An image shared on social media shows a woman with glasses and brown hair in an Arizona ballot tabulation room. The posts falsely identify the woman as Democratic gubernatorial candidate Katie Hobbs, who is the secretary of state, implying that Hobbs was illegally influencing the count. The woman pictured is an election observer, not Hobbs.
New Mexico’s Republican Party misleads in two mailers attacking the state’s Democratic candidate for U.S. Senate, two-term Rep. Martin Heinrich.
One mailer states that “New Mexico workers have a jobs problem.” But the state’s unemployment rate is 6.4 percent, well below the national rate, or the 8 percent figure the flier displays.
Another flier claims that Heinrich voted for the Bush-era tax cuts to expire for “everyone.” Heinrich actually supported a bill that preserved the tax cuts for everyone except high-income taxpayers.
In a TV ad to Michigan voters, a group goes too far when it claims a proposed state constitutional amendment to protect union rights “would eliminate safety rules for school bus drivers.”
The ad also fails to tell the whole story when it claims the amendment “could prohibit schools from removing employees with criminal records.”
The 3-page ballot measure contains a provision stating that no existing or future state law “shall abridge, impair or limit” a public employee union’s rights to negotiate wages,
The National Republican Congressional Committee misleads in a TV ad that claims a Democratic candidate for Congress supports “eliminating Medicare entirely.”
David Gill, who is running for a House seat in Illinois, supports a universal health care plan that would cover all Americans — ending the need for a stand-alone Medicare program. The federal government would still provide coverage to seniors and other Medicare beneficiaries under the proposal.
The NRCC’s ad contains three more claims that fail to tell the whole story or are misleading.
In a mailer to Ohioans, a conservative group distorts Ohio’s job figures under President Obama and misquotes his administration about the potential for mismanaged stimulus money.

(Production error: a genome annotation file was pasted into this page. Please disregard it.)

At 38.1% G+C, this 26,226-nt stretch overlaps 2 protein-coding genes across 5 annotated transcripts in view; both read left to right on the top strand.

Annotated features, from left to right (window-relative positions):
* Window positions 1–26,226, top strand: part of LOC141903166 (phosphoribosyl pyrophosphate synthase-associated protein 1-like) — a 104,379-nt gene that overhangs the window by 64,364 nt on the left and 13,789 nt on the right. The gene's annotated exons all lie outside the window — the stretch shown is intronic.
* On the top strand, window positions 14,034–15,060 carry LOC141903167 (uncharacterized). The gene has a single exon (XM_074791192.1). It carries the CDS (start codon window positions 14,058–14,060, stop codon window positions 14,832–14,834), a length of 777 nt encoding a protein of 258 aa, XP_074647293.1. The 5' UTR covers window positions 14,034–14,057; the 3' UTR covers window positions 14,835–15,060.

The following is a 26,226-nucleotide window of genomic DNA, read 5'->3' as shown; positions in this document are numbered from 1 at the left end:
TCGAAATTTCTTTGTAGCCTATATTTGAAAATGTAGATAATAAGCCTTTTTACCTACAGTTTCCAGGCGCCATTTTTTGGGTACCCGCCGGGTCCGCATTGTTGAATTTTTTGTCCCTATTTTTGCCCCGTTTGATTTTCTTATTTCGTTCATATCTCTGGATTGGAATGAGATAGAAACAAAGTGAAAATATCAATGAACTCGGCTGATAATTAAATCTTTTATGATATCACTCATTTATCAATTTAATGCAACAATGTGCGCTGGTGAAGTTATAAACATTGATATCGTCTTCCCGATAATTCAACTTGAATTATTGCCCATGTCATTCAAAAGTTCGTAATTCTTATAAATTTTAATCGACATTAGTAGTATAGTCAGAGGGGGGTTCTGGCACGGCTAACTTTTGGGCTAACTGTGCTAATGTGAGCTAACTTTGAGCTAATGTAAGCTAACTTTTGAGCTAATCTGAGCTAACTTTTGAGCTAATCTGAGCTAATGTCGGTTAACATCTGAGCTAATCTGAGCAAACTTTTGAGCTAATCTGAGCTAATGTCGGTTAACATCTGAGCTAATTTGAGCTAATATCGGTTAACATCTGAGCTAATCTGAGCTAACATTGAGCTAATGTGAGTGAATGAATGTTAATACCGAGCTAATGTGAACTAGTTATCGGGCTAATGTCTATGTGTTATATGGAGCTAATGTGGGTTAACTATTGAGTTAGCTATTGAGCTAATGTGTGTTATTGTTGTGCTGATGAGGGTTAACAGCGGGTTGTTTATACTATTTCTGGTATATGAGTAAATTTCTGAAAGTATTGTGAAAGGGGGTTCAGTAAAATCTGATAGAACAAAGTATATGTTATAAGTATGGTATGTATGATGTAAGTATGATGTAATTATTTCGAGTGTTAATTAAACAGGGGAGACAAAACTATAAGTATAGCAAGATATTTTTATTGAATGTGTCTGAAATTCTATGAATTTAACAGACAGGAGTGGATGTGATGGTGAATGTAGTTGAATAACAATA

Ironically, the mailing from Americans for Tax Reform, a nonprofit group led by Grover Norquist, proclaims that it’s “important for Ohio to get the whole picture.”
We couldn’t agree more.
The mailer displays a 2012 newspaper headline, “Ohio second-worst for job losses.” But the article was about job losses over the last 10 years —
In a campaign-funded radio ad to Missouri voters, Rush Limbaugh claimed the state’s lieutenant governor “banned taxpayer-funded travel for politicians” when he led the state Senate. Not really.
Lt. Gov. Peter Kinder, who is Limbaugh’s friend, spearheaded a moratorium on paying travel expenses for state senators, not all “politicians.” The ban affected only out-of-state travel and failed to affect taxpayer-funded travel within Missouri, which is a far greater cost.
Furthermore, the ban expired after one year.
A conservative group misleads Kansas voters in campaign mailers that claim a failed proposal to amend the state’s Constitution would have allowed residents to opt-out of “Obamacare.”
No state law can do that. The U.S. Constitution’s Supremacy Clause explicitly states that federal law is the “supreme Law of the Land.”
The proposed Kansas Health Care Freedom Amendment, like several similar state proposals and laws, declared that no law can compel Kansans to buy health insurance or require them to pay a fine for lacking it.
In an email to constituents, Republican Sen. David Vitter of Louisiana claims “the Obama administration shut down the entire offshore oil and gas industry” after the 2010 Gulf of Mexico oil spill. That’s not true.
The administration halted the drilling of all new wells for one month. And the Interior Department issued a months-long moratorium on deepwater drilling. New safety requirements also slowed down the permitting process for shallow-water drilling.
But existing offshore wells continued to pump out natural gas and oil.
In a primary battle between two House Republicans, a Florida congressman claims in a campaign mailer that his opponent was someone President Barack Obama “counted on” to “approve” stimulus spending. Not really. The mailer’s target, Sandy Adams, is a freshman congresswoman who arrived in Washington nearly two years after the stimulus passed into law.
The flier’s evidence — in fine print — is Adams’ record in the Florida legislature. As a state representative, she voted to approve two state budgets,
A conservative group goes too far in TV ads that claim a new EPA regulation on coal power plants will make Ohio’s electric bills “skyrocket.” Utility officials say it’s too soon to determine how big the impact will be.
Nationally, projections from the Energy Information Administration show only a slight fluctuation in the residential price of electricity over the long run. The EIA factored in the regulation in its projections.
There’s reason to believe there might be more of an impact in price in Ohio,